Even though Twitter threatened to suspend users who posted images or video from the beheading video of U.S. journalist James Foley last month, it appears that was an empty threat for major media.
As iMediaEthics wrote in a commentary, the New York Post pushed the limits with its front page image showing Foley just moments before his death with a knife at his throat. But, would Twitter carry through and suspend the Post’s Twitter account for sharing the image?
The answer was no. Even though the Post and fellow New York City tabloid the NY Daily News tweeted their front pages, Twitter kept their accounts up, Business Insider reported. The Daily News front page wasn’t quite as graphic as the Post’s but showed Foley kneeling on the ground with his masked murderer holding a knife in the air. (Online, however, the Daily News published an image of Foley’s beheaded body with his head on his back. The Daily News did pixellate Foley’s head and neck.)
Twitter explained to Business Insider that some users got a warning message before the graphic image from the Post showed up. Not all tweeters, including Business Insider, got that message, but Twitter let the Post keep tweeting.
In the meantime, the Post was at it again Sept. 3 with another still image from the beheading video on its front page.
Its front page showed Sotloff kneeling with the masked killer standing next to him holding a knife directed at the camera. The headline was “This won’t stop until WE STOP THEM!”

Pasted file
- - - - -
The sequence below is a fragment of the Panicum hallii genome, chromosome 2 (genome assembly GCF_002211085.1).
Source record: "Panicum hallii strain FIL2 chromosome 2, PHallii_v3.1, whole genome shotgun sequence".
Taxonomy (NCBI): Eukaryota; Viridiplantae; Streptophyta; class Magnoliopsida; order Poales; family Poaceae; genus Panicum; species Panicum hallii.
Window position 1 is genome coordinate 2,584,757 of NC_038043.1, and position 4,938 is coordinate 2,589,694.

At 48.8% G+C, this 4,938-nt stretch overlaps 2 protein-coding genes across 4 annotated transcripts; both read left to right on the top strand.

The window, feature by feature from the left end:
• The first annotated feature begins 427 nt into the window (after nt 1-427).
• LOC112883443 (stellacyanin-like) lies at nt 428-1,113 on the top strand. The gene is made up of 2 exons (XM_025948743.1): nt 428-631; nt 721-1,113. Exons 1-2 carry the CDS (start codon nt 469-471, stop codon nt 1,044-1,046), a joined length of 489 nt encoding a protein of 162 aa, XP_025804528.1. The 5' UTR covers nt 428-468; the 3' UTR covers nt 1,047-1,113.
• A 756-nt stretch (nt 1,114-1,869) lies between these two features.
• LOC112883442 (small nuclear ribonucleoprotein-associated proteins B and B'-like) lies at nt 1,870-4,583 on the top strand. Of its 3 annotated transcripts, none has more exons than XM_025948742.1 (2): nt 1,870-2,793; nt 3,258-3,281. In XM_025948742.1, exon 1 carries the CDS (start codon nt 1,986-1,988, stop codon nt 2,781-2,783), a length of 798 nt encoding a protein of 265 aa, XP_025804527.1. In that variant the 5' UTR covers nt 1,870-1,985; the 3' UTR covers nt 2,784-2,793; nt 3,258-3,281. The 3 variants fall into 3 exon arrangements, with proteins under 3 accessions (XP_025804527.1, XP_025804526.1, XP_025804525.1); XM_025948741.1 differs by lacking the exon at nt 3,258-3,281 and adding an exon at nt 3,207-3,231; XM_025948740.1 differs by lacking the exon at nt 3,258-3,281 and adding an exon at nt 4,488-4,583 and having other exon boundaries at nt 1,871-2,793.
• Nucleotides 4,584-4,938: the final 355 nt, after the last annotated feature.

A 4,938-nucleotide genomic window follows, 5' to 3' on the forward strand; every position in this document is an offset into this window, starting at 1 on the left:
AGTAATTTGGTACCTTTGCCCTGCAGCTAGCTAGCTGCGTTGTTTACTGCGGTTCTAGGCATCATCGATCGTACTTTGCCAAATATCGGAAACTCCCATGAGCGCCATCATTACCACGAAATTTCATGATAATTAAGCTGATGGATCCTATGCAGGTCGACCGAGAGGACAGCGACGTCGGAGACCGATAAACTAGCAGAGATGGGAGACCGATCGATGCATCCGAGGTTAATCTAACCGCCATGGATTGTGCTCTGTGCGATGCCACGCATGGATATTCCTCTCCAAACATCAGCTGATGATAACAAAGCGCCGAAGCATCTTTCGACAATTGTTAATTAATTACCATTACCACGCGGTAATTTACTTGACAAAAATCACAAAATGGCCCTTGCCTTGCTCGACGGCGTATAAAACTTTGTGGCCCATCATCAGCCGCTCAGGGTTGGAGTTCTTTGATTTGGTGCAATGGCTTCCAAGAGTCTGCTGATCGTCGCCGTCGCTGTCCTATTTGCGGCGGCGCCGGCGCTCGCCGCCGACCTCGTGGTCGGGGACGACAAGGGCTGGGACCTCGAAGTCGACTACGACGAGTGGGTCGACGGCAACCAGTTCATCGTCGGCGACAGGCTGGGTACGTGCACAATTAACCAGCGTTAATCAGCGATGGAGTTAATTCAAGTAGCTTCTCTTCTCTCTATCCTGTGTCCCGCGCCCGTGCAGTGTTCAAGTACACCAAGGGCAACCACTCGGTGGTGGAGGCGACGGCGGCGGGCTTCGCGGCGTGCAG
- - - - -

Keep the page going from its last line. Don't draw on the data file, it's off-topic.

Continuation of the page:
As this image wasn’t as graphic as the Post‘s front page of Foley’s beheading, iMediaEthics will show the Post’s and other front pages below so readers can see and judge for themselves. All images courtesy Newseum.
The NY Daily News used a similar image with the headlines “ISIS monsters behead a 2nd American” and “Do you have a strategy now, Mr. President?” The Daily News also used an inset image of President Barack Obama.
Bolivia’s Pagina Siete also used the same type of image.
And so did the Times of London.
Long Island newspaper Newsday also used an image from the video on its front page with the headline “EXECUTED: Brutal video claims to show Islamic State killing second U.S. captive.”
Stills from the video made it to the front page of numerous other international newspapers as well, iMediaEthics notes.
The Buenos Aires Herald used a close-up image of Sotloff. You can see the body of the killer and the knife next to him.
So did Belgium’s Het Nieuwsblad.
And Spain’s El Pais.
Belgium’s De Standaard published a close-up image of Sotloff’s face from the video.
The Guardian chose a similar photo.
Instead of Sotloff, Belgium’s De Morgen put the killer on the front page. A close-up image of just the masked killer and the knife was on the front page.
Uruguay’s El Pais picked an image of the killer holding Sotloff by the shirt.
Taiwan’s United Evening News used a close-up image of Sotloff and blurred out the knife in the killer’s hand. The United Evening News also included two inset images — one of Sotloff before he was kidnapped and one of the masked killer’s face.
Meanwhile, Al Jazeera called for a “blackout” of the images. In a tweet, Al Jazeera said it wouldn’t use the images from the video.
We respect Steven Sotloff and won’t air images of his death, or him in a jumpsuit. We suggest all media do the same. #ISISmediaBlackout
— Al Jazeera PR (@AlJazeera) September 2, 2014